The Messy Work of Dissecting Sentences

We’re in the midst of a unit on Parts of Speech (hey, did you know yesterday was Grammar Day? I didn’t, even though we were working on grammar all day. The video — March Forth — is from The Grammar Girl). We’ve been working on nouns, verbs, adjective, adverbs, pronouns, prepositions, interjections (!) and conjunctions for about two weeks and now they are into a project in which they color-code various parts of speech in their own writing. (See the project handout)
Parts of Speech sample project

I can’t say they are having fun with it.¬† Isolating words¬† and trying to determine what role they play in context of a sentence is difficult work for sixth graders (heck, and for most adults), but I do hope that by using their own writing, it is a bit more authentic of an activity.

Of course, who am I kidding? Knowing Parts of Speech does not make you a better writer. Still, this is one of those topics that the curriculum requires and on some level, I do believe they need to have a grasp on what role words are playing in their writing. The Parts of Speech unit follows our work around the Origin of Words, and we will next move into Sentence Structure, and then on to Paragraph Writing, and then to Essays. I’ve tried to make our work a logical progression of sorts, so that students see how their longer writing is built out of smaller pieces.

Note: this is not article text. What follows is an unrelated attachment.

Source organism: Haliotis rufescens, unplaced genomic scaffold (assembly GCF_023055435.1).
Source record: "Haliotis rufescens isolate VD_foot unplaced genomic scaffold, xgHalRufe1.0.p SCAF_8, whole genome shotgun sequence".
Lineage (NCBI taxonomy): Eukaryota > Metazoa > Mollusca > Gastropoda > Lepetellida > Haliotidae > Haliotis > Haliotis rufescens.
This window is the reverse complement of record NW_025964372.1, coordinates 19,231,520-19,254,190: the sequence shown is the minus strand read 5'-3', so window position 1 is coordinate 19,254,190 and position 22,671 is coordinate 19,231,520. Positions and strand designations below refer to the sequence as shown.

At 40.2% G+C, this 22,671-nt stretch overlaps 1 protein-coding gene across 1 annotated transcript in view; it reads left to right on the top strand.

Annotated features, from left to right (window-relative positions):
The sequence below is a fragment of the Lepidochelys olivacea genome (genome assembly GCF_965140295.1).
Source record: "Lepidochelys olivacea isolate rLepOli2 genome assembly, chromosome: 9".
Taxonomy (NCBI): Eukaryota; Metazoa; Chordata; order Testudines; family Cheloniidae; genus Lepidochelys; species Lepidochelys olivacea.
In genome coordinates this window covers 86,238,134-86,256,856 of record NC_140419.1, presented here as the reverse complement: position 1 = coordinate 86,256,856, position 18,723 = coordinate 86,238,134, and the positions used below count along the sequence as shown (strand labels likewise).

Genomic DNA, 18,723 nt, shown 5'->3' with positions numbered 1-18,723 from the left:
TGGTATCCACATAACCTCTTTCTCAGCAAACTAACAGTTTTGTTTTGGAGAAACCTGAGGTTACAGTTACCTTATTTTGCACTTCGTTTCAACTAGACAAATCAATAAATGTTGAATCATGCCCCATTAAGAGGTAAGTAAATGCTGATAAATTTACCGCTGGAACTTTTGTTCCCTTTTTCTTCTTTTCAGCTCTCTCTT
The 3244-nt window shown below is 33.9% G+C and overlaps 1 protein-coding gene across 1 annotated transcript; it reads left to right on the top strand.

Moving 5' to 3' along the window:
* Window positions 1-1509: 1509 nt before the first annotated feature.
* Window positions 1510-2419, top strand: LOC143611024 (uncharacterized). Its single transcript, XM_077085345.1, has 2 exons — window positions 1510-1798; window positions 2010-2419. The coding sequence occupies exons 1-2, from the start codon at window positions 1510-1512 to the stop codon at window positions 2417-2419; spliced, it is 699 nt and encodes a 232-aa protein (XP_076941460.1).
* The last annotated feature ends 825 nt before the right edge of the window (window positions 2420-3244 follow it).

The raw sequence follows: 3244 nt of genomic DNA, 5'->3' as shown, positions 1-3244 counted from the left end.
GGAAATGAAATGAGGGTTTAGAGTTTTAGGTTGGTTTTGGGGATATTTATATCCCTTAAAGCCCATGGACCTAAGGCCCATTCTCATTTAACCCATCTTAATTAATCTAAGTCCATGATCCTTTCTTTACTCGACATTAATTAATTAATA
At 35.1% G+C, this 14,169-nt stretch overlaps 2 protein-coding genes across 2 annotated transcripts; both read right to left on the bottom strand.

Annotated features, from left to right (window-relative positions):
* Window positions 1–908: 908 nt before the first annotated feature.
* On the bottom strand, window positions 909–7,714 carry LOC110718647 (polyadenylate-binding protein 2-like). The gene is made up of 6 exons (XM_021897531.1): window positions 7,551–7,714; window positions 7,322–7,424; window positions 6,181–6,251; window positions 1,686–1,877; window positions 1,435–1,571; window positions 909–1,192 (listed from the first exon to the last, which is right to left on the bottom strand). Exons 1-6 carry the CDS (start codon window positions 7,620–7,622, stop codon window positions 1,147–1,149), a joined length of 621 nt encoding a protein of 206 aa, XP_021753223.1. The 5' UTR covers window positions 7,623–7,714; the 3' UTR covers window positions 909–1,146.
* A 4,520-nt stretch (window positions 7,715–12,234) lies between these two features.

The projects are due next week. We’ll see how they do.

Peace (that’s a noun, right?),

  1. I didn’t know yesterday was Grammar Day. I didn’t even get my wife a card or anything!

    But like you, we were coincidentally doing grammar anyway. One big epiphany for students was, you can’t tell a part of speech unless the word’s in context. Another big epiphany came later (in a lesson on avoiding passive voice) that grammar is a real handy thing to know when writers are talking about their craft. So when the teacher says, “we need a stronger adverb here,” or “move that prepositional phrase elsewhere,” you’ll have a clue what’s going on.

    Thanks for the ideas mentioned above. Will check them out and give them a go!

  2. Kevin
    I read this post with interest, as on Friday during writing I introduced the importance of using strong verbs in writing. I wasn’t long into the lesson when I realised many of them had no idea what a verb or action word was. Or had forgotten. We are only beginning our school year. Ouch. So back to the drawing board. Thanks for sharing your project handout. I see I have to back track and this handout will help to round it off.

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